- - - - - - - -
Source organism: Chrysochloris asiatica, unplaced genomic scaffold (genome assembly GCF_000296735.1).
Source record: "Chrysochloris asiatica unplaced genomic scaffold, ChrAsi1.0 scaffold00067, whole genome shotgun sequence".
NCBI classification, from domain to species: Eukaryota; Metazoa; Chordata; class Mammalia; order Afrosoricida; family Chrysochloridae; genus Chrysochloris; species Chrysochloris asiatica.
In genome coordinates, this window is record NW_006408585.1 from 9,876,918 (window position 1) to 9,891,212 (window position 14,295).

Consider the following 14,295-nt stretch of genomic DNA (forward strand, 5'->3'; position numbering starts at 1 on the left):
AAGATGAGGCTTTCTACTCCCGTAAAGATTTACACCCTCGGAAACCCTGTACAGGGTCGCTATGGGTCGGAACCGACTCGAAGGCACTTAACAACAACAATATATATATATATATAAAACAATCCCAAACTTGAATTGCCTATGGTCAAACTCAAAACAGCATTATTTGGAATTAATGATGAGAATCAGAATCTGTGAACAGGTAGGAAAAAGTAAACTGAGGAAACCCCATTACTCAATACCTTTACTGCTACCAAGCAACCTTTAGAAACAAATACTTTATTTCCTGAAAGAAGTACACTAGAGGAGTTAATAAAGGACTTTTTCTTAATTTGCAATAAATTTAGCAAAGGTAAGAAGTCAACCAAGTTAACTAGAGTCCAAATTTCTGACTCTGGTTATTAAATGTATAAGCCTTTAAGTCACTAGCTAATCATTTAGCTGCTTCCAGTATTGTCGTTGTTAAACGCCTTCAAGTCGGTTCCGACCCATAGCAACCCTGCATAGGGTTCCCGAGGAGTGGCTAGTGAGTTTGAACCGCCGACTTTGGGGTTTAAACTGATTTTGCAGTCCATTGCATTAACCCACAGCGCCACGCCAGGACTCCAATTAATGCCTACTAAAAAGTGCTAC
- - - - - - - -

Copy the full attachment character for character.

Source organism: Chrysochloris asiatica, unplaced genomic scaffold (genome assembly GCF_000296735.1).
Source record: "Chrysochloris asiatica unplaced genomic scaffold, ChrAsi1.0 scaffold00067, whole genome shotgun sequence".
NCBI classification, from domain to species: Eukaryota; Metazoa; Chordata; class Mammalia; order Afrosoricida; family Chrysochloridae; genus Chrysochloris; species Chrysochloris asiatica.
In genome coordinates, this window is record NW_006408585.1 from 9,876,918 (window position 1) to 9,891,212 (window position 14,295).

Consider the following 14,295-nt stretch of genomic DNA (forward strand, 5'->3'; position numbering starts at 1 on the left):
AAGATGAGGCTTTCTACTCCCGTAAAGATTTACACCCTCGGAAACCCTGTACAGGGTCGCTATGGGTCGGAACCGACTCGAAGGCACTTAACAACAACAATATATATATATATATAAAACAATCCCAAACTTGAATTGCCTATGGTCAAACTCAAAACAGCATTATTTGGAATTAATGATGAGAATCAGAATCTGTGAACAGGTAGGAAAAAGTAAACTGAGGAAACCCCATTACTCAATACCTTTACTGCTACCAAGCAACCTTTAGAAACAAATACTTTATTTCCTGAAAGAAGTACACTAGAGGAGTTAATAAAGGACTTTTTCTTAATTTGCAATAAATTTAGCAAAGGTAAGAAGTCAACCAAGTTAACTAGAGTCCAAATTTCTGACTCTGGTTATTAAATGTATAAGCCTTTAAGTCACTAGCTAATCATTTAGCTGCTTCCAGTATTGTCGTTGTTAAACGCCTTCAAGTCGGTTCCGACCCATAGCAACCCTGCATAGGGTTCCCGAGGAGTGGCTAGTGAGTTTGAACCGCCGACTTTGGGGTTTAAACTGATTTTGCAGTCCATTGCATTAACCCACAGCGCCACGCCAGGACTCCAATTAATGCCTACTAAAAAGTGCTAC